Along with the increased use of marijuana and driving due to its legalization across the country, there is a growing concern about the use of opiates and driving due to several factors. First and foremost is the increase in opiate use and abuse to the level of epidemic proportions particularly in the North East region of the country. For years doctors doled out prescription “pain killers” without recrimination giving rise to the recent advisory from the federal government to physicians to be more careful. This has led to more and more people addicted to opiates like oxycodone.
As a prosecution or defense team, you build your case on your case evaluation. Judge Mary Celeste (Ret.) is available as an expert in marijuana and driving as a case evaluator and consultant. She is also a consultant for toxicologists.
As Afghanistan produced more and more opiates and exported them with more ease, suddenly it became cheaper to buy street opioids than prescription opioids. Hence the heroine epidemic. Unlike the cannabinoid receptors that were identified in the 1990s, we have known about the opioid receptors since the 1970s. Science understands the interplay of opiates and the brain and the dopamine system, but, not until recently has there been an interest in how opiates affect driving.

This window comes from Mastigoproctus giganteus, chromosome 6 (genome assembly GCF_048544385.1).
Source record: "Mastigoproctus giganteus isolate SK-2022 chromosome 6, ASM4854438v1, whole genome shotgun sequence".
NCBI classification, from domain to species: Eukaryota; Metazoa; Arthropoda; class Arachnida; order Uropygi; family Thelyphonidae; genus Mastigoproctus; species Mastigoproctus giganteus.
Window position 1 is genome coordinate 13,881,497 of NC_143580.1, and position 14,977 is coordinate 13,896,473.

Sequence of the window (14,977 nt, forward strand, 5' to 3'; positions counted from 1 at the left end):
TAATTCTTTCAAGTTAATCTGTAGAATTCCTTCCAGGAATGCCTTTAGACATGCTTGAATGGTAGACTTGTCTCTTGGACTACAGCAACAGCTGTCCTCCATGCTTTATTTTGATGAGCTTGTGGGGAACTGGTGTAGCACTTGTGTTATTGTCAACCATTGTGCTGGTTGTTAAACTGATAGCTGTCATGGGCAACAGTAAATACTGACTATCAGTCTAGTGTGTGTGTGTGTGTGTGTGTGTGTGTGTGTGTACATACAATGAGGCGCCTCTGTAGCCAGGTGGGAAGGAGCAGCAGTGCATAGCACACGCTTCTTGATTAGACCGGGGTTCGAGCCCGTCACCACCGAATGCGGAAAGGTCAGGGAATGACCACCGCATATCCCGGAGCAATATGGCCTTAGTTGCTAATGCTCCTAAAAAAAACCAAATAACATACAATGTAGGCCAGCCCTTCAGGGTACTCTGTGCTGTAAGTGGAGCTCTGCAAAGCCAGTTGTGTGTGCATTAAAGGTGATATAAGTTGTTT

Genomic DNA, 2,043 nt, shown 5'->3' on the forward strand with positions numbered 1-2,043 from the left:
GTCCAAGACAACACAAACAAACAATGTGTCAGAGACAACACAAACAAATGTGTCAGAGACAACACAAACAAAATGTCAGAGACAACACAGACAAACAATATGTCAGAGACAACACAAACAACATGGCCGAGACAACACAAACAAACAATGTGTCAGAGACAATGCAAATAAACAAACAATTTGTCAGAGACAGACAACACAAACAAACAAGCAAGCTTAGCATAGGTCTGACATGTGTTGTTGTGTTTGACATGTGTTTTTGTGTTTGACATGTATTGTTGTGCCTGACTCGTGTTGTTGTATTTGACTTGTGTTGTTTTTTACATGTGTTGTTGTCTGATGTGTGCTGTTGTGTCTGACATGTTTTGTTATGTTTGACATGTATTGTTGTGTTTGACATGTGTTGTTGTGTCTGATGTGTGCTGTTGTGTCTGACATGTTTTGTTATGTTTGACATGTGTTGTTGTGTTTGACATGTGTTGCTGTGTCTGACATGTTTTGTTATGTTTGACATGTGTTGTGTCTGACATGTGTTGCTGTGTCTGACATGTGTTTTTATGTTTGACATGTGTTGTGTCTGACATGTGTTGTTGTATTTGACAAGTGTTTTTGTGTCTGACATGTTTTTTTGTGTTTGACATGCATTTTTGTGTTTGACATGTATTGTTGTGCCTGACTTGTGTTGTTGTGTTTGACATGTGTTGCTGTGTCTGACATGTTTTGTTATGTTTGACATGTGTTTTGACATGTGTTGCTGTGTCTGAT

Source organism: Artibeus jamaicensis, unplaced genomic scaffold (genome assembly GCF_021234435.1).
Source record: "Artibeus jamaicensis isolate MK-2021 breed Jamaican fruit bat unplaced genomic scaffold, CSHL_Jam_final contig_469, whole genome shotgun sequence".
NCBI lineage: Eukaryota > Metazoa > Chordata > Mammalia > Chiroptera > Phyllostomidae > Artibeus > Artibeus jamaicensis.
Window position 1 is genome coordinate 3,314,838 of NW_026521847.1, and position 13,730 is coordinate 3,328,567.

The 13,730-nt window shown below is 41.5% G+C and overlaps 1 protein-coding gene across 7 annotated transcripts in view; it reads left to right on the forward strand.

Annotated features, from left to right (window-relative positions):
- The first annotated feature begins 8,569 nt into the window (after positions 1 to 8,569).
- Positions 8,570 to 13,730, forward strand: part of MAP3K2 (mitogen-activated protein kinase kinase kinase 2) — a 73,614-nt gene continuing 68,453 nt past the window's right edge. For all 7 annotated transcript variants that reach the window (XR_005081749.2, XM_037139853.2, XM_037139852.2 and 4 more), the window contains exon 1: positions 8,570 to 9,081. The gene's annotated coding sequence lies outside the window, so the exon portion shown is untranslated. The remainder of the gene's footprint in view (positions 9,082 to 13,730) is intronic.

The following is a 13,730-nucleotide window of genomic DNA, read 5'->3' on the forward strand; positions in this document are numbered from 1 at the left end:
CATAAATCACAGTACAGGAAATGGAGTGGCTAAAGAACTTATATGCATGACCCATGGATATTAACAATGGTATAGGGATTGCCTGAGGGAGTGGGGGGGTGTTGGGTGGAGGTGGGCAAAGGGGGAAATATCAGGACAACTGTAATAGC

Drugged driving as a concept is gaining traction as a perfect storm emerges. The aging population requiring more prescription medications, the overuse and abuse of prescription medication, the always prevalent alcohol as another drug, illicit drug use, the legalization of marijuana, designer drugs, and the most lethal and concerning combinations of drugs and drugs and drugs and alcohol. It is estimated that in 10 years, drugged driving will surpass alcohol and driving.